Scientists approved a blueprint for the next two decades of particle physics in the U.S. on Friday. It aims to restore American primacy in high energy particle physics.
The new strategy calls on physicists to begin laying the groundwork for a revolutionary particle collider that could be built on American soil. The machine would collide tiny, point-like muons, which resemble electrons but are more massive. Muons provide more bang for the buck than the protons used in the Large Hadron Collider at CERN, and would push the search for new forces and particles deeper than ever into the unknown.
The siting of such a project, perhaps at the Fermi National Accelerator Laboratory in Illinois, would restore American particle physics to a position of pre-eminence that was ceded to Europe in 1993 when Congress canceled the giant Superconducting Super Collider. But it will take at least 10 years to demonstrate that the muon collider could work and how much it would cost.
“This is our muon shot,” the committee, charged with outlining a vision for the next decade of American particle physics, said in a report titled “Exploring the Quantum Universe: Pathways to Innovation and Discovery in Particle Physics.” It was presented and discussed at a meeting in Washington, D.C., on Thursday and Friday, and will be discussed further at Fermilab next week.
The report also highlighted a need to invest in next-generation experiments probing the nature of subatomic particles called neutrinos; the cosmic microwave background, relic radiation from the Big Bang; and dark matter, the gravitational glue holding galaxies together. The panel also recommended participating in a future facility in either Europe or Japan, dedicated to studying the Higgs boson, the discovery of which in 2012 was key for understanding how other particles get their mass.
“The size of the universe we now see as 14 billion light-years across was actually smaller than the size of a nucleus” early in cosmic time, said Hitoshi Murayama, a physicist at the University of California, Berkeley, who led the committee. “So our field is actually not just looking for the fundamental constituents, but getting a bigger picture of how the universe works as whole.”
The committee, formally known as the Particle Physics Project Prioritization Panel, or P5, was tasked by the U.S. Department of Energy and the National Science Foundation to lay out a road map for the future of the field. The three-year process began by soliciting input from the particle physics community at large, and the final report will serve as a recommendation for what national agencies should prioritize over the next decade.
The last P5 report, “Building for Discovery: Strategic Plan for U.S. Particle Physics in the Global Context,” was published in 2014 on the heels of the Higgs boson discovery. That was a tremendous success for the Standard Model, a suite of quantum equations that explains everything that scientists know and test in the laboratory about the forces and particles in nature, and which has reaped numerous Nobel Prizes for its originators.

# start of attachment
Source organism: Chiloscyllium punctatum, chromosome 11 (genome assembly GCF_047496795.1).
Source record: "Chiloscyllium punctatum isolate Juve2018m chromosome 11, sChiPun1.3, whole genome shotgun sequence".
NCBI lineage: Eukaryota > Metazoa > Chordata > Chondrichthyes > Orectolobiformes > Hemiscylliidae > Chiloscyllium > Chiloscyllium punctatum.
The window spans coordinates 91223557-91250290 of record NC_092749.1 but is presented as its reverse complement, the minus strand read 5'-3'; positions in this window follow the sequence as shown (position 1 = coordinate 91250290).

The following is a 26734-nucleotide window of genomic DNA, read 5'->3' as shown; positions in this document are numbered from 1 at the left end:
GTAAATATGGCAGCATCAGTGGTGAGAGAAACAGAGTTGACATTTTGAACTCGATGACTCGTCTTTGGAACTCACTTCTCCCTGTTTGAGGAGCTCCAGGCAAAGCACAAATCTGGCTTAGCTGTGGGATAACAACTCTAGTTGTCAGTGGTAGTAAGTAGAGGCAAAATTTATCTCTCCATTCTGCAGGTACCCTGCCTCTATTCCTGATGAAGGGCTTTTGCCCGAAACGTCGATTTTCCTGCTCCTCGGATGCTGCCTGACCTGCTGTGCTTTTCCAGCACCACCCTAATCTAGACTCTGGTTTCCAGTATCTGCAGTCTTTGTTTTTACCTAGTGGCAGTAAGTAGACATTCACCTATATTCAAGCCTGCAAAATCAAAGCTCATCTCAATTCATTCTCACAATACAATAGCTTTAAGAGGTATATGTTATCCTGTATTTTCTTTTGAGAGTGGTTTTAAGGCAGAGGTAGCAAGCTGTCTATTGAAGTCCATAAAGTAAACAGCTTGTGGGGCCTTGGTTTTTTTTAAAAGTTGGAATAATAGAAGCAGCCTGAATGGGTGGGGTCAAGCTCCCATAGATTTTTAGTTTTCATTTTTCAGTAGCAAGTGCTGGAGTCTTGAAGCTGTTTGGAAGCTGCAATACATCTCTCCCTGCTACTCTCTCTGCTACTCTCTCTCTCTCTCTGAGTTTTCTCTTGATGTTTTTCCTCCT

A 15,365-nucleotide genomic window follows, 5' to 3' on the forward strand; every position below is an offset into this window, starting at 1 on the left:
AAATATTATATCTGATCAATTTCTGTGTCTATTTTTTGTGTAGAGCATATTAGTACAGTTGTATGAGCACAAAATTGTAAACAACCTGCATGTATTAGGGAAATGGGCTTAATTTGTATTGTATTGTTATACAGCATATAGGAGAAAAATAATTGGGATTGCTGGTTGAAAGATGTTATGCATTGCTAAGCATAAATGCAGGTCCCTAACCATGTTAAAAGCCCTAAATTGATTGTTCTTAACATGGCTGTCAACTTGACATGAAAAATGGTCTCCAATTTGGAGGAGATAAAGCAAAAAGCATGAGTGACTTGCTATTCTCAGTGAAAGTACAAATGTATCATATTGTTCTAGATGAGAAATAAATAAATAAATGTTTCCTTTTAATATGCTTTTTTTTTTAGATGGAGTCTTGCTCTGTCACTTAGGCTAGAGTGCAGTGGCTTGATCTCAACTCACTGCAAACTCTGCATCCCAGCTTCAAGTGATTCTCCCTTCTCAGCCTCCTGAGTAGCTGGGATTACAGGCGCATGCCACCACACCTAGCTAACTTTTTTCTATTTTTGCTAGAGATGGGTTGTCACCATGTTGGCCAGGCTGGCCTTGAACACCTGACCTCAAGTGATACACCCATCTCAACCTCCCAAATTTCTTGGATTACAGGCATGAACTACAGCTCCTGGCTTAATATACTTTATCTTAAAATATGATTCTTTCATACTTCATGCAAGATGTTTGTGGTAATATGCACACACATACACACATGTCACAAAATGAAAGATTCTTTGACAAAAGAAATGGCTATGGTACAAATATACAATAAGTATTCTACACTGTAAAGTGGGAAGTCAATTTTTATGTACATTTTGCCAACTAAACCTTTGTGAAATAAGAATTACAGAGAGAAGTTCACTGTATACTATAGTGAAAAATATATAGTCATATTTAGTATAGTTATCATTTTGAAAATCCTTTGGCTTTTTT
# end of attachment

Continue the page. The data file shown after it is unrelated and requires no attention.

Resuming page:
But the Standard Model has nothing to say about gravity and thus about black holes or the “dark energy” that is pushing the universe apart. Nor does it explain dark matter, the invisible matter swaddling galaxies. Nor, for that matter, does it explain the Higgs.
In the last decade, physicists have made little progress on these fronts. They have failed to identify dark matter, and some of their most popular hypotheses, particularly a notion called supersymmetry, are on the verge of being ruled out.
The process of building a report for the next decade included the Seattle Snowmass Summer Study in 2022, for which physicists submitted hundreds of papers proposing future initiatives in the field. A summary of the study was compiled into a 700-page book. “I characterize this really as democracy at work,” Dr. Murayama said, referring to it as a “bottom-up” process.
Sally Seidel, a physicist at the University of New Mexico and chair of the Department of Energy’s High Energy Physics Advisory Panel, described the process as “a remarkable display of curiosity” that brought together thousands of researchers. “I cannot recall a more exciting time to explore particle physics,” she wrote in an email.
Recommendations by the P5 committee took into account two budget scenarios given to them by the U.S. Department of Energy. In one “base line” case the department’s budget is expected to rise by 3 percent a year, basically keeping up with inflation. In this scenario, the committee emphasized pursuing major projects like a system of telescopes in Chile and Antarctica to study the cosmic microwave background, the realization of an offshore Higgs factory and a scaled-up version of IceCube, an observatory frozen in the ice of the South Pole that captures neutrinos from exotic sources in the universe.